High variability training in the lab and in the language classroom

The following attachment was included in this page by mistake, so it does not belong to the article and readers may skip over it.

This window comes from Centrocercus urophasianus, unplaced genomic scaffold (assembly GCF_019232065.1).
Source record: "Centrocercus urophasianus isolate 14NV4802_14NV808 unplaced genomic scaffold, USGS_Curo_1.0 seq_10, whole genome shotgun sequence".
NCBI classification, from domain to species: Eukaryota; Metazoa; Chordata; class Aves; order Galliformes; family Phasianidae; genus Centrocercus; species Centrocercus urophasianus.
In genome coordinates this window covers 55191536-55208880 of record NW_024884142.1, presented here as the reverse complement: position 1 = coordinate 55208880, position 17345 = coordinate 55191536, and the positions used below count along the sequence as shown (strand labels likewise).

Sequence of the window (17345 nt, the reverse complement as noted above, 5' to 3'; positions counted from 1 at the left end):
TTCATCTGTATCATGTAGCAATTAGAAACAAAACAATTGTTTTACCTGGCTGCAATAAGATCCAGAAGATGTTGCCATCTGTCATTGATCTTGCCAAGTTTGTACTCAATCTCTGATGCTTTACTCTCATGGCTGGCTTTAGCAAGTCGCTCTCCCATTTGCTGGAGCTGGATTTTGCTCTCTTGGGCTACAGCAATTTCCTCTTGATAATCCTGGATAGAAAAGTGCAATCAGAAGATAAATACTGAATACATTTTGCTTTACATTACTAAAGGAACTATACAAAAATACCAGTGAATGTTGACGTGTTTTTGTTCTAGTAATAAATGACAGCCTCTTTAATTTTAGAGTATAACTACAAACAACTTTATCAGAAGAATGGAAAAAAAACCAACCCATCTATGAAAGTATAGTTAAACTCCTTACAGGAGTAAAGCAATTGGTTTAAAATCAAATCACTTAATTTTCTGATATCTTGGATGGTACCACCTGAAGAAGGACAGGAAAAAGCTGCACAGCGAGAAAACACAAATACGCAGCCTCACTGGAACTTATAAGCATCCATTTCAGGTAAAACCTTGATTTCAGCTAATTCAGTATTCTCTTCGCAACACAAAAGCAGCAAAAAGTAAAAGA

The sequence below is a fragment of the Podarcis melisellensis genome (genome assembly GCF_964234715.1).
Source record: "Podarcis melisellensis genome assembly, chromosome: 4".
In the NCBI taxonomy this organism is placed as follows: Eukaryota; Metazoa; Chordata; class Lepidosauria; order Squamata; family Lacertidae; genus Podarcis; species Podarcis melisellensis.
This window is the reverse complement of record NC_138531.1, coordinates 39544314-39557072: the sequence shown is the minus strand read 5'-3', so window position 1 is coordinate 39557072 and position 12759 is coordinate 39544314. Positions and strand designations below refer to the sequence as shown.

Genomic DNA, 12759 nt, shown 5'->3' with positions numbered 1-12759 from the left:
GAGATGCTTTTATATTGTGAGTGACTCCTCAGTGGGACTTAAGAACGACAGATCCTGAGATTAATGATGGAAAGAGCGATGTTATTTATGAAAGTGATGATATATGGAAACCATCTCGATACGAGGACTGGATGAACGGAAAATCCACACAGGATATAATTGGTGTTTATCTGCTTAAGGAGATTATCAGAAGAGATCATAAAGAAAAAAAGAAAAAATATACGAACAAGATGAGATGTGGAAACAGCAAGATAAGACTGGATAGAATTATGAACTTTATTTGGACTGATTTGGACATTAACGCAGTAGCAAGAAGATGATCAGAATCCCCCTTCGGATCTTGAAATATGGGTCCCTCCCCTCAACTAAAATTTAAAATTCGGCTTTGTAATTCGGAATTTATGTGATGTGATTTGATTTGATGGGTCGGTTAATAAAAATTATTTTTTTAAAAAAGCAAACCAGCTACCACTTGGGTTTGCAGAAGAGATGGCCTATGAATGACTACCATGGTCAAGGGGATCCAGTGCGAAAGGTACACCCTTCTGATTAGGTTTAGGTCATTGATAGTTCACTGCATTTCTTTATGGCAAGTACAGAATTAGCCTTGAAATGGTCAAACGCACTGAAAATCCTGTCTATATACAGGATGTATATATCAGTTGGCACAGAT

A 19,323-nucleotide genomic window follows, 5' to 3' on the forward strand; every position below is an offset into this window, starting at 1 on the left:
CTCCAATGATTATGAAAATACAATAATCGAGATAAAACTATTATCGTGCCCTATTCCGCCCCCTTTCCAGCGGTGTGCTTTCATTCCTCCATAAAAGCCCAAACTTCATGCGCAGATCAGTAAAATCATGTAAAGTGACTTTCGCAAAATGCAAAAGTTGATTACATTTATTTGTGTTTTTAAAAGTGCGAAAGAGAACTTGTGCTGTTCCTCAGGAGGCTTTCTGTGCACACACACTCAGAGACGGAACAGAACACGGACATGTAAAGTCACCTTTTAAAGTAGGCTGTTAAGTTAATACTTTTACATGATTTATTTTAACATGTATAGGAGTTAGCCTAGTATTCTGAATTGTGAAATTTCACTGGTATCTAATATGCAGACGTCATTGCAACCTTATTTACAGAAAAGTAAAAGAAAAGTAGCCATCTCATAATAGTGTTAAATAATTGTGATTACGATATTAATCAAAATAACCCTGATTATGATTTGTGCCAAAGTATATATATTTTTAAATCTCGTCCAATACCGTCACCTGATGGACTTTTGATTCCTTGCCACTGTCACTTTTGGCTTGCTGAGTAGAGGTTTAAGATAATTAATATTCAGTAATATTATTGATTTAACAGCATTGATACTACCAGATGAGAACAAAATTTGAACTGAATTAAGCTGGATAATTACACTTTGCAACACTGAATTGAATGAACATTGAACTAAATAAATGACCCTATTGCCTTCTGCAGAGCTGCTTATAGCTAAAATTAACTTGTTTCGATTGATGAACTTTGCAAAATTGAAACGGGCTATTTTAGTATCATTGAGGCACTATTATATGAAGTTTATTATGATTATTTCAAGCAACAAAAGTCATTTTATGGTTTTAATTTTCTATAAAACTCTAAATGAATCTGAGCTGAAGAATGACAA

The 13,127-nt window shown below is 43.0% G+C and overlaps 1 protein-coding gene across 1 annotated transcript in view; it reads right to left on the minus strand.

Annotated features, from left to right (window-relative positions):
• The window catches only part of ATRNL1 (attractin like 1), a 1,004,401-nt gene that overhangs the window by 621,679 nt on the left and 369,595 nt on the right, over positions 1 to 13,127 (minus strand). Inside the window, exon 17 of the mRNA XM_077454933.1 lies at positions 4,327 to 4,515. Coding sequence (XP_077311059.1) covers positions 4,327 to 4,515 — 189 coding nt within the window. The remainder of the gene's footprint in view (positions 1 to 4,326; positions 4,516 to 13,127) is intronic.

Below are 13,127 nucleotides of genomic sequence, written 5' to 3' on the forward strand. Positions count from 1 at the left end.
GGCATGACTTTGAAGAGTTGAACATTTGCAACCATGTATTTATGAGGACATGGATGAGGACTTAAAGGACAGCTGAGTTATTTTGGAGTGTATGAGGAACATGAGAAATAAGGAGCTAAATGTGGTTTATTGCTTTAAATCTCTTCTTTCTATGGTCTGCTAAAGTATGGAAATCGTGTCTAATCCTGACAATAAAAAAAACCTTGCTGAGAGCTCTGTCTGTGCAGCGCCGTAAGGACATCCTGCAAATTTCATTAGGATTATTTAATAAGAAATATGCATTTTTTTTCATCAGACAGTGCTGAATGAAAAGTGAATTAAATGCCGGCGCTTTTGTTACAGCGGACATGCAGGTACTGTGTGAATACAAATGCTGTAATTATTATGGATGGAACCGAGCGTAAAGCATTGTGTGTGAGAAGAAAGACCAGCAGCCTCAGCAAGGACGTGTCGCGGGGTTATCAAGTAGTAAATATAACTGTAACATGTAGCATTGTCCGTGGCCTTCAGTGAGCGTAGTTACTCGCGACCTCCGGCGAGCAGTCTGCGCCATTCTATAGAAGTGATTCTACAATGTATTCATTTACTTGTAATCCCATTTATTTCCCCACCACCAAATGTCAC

Why is it so hard for second-language learners to gain control over certain sounds in a foreign language? And, what is the most effective way to improve perception and production of difficult foreign language sounds? In this presentation, I will review the principle behind a particularly effective approach to novel speech sound learning, namely the high variability training approach. Importantly, this training approach builds on current theories and models of speech perception in which naturally occurring variability across talkers and communicative settings is viewed as a source of information about underlying category structure, rather than as noise that must be separated from the signal in order to access essential, invariant linguistic information. I will then present data from two lines of research that have explored this training principle in laboratory-based studies: (1) acquisition of the English /r/-/l/ contrast by Japanese listeners, and (2) perceptual adaptation by native speakers of American English to foreign-accented English. Both lines of research demonstrate remarkable flexibility in speech perception and production even in monolingual adults. At the same time, for both novel L2 contrast learning and adaptation to foreign-accented speech, flexibility is constrained in principled, and therefore controllable, ways by L1-L2 structural mismatches as well as by the training conditions. Translation of these basic training principles to language classrooms is the next frontier for this research agenda.